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Arizona, Texas Take Action To Handle Influx Of Asylum Seekers

Migrant smugglers have moved to more remote locations for guiding migrants across the border, the Wall Street Journal reports. This has challenged immigration officials who lack the ability to handle huge numbers of people. More than 50 migrants—including women and children from countries including Kenya, Senegal, Colombia and Guinea—were walking along the border east of Lukeville, Ariz., on Friday, saying they had been guided by smugglers to a hole in the 30-foot-high steel post wall. Border Patrol agents on site were already busy taking into custody 100 other migrants who had arrived earlier in the day, so other agents used cameras to monitor the new arrivals as they trekked to a staging area a few miles away. Agents are driving newly arrived migrants to the nearby Ajo Border Patrol Station in Arizona.


It also prompted Arizona Gov. Katie Hobbs, to sign an executive order Friday to deploy state National Guard troops to the border to aid federal authorities. Separately, the Journal reports Texas Gov. Greg Abbott signed a bill into law Monday that enables the state to arrest and possibly deport migrants, initiating conflict with the federal government over U.S. border authority. The measure makes it a state crime for anyone without authorization to be in the U.S. to cross into Texas outside of a designated port of entry. U.S. officials have reported averaging more than 7,000 arrests a day recently along the Southwest border, with some of the largest surges appearing in remote Arizona and California, as the number of people crossing into the U.S. and requesting asylum continues to hover near record levels.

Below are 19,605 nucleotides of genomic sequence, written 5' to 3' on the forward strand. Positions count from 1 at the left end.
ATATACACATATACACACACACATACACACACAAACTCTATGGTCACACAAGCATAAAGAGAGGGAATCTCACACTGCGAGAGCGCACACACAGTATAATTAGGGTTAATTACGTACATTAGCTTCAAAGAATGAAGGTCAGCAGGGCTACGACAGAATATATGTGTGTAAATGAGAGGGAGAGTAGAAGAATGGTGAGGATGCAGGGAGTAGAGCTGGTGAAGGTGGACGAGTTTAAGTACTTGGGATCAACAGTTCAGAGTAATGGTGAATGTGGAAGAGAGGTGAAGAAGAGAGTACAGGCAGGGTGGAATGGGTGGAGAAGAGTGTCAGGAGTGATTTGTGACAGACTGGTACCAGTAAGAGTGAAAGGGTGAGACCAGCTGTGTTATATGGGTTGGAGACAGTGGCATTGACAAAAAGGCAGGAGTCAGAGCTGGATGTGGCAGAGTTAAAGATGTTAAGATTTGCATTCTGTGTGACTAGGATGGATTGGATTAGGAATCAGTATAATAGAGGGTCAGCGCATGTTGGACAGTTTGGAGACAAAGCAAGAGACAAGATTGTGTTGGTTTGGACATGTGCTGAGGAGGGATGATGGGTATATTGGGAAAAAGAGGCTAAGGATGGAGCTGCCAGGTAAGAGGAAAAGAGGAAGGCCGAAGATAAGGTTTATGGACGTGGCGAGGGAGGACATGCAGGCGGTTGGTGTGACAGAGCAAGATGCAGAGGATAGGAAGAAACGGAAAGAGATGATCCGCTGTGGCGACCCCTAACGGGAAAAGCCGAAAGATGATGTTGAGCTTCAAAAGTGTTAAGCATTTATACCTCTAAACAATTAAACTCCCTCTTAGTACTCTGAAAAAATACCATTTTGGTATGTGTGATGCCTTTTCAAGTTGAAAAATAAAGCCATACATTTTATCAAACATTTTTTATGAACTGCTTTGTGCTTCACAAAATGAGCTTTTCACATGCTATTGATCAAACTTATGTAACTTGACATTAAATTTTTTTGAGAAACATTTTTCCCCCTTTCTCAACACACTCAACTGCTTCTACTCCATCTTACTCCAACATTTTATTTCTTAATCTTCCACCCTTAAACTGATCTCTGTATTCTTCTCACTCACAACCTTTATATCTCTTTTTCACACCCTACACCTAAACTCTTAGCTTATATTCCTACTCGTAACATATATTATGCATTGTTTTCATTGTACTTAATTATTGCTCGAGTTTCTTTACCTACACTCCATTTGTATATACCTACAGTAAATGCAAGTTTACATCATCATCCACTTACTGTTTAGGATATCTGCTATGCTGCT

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A daily report co-sponsored by Arizona State University, Criminal Justice Journalists, and the National Criminal Justice Association

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